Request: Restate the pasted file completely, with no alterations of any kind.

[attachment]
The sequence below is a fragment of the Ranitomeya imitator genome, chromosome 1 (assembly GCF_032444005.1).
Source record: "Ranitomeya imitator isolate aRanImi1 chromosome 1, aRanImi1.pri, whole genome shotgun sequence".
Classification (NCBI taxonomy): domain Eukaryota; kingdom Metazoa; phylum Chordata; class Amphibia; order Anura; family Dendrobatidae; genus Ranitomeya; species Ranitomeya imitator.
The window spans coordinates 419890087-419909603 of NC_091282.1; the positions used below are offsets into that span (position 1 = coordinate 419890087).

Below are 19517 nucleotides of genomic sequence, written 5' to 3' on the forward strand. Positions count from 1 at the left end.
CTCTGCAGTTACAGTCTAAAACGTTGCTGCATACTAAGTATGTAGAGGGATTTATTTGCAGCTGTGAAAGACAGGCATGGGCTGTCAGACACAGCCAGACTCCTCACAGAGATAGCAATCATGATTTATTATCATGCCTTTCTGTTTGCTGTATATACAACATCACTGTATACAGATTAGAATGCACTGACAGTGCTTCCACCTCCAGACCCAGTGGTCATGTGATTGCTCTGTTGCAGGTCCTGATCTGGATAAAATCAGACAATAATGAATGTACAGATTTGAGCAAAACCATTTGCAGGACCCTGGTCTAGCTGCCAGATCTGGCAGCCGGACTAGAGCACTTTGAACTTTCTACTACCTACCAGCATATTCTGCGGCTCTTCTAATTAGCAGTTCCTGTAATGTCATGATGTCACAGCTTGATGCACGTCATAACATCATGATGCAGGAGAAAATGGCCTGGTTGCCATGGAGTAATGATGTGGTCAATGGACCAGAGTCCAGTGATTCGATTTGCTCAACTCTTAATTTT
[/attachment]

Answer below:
The sequence below is a fragment of the Ranitomeya imitator genome, chromosome 1 (assembly GCF_032444005.1).
Source record: "Ranitomeya imitator isolate aRanImi1 chromosome 1, aRanImi1.pri, whole genome shotgun sequence".
Classification (NCBI taxonomy): domain Eukaryota; kingdom Metazoa; phylum Chordata; class Amphibia; order Anura; family Dendrobatidae; genus Ranitomeya; species Ranitomeya imitator.
The window spans coordinates 419890087-419909603 of NC_091282.1; the positions used below are offsets into that span (position 1 = coordinate 419890087).

Below are 19517 nucleotides of genomic sequence, written 5' to 3' on the forward strand. Positions count from 1 at the left end.
CTCTGCAGTTACAGTCTAAAACGTTGCTGCATACTAAGTATGTAGAGGGATTTATTTGCAGCTGTGAAAGACAGGCATGGGCTGTCAGACACAGCCAGACTCCTCACAGAGATAGCAATCATGATTTATTATCATGCCTTTCTGTTTGCTGTATATACAACATCACTGTATACAGATTAGAATGCACTGACAGTGCTTCCACCTCCAGACCCAGTGGTCATGTGATTGCTCTGTTGCAGGTCCTGATCTGGATAAAATCAGACAATAATGAATGTACAGATTTGAGCAAAACCATTTGCAGGACCCTGGTCTAGCTGCCAGATCTGGCAGCCGGACTAGAGCACTTTGAACTTTCTACTACCTACCAGCATATTCTGCGGCTCTTCTAATTAGCAGTTCCTGTAATGTCATGATGTCACAGCTTGATGCACGTCATAACATCATGATGCAGGAGAAAATGGCCTGGTTGCCATGGAGTAATGATGTGGTCAATGGACCAGAGTCCAGTGATTCGATTTGCTCAACTCTTAATTTT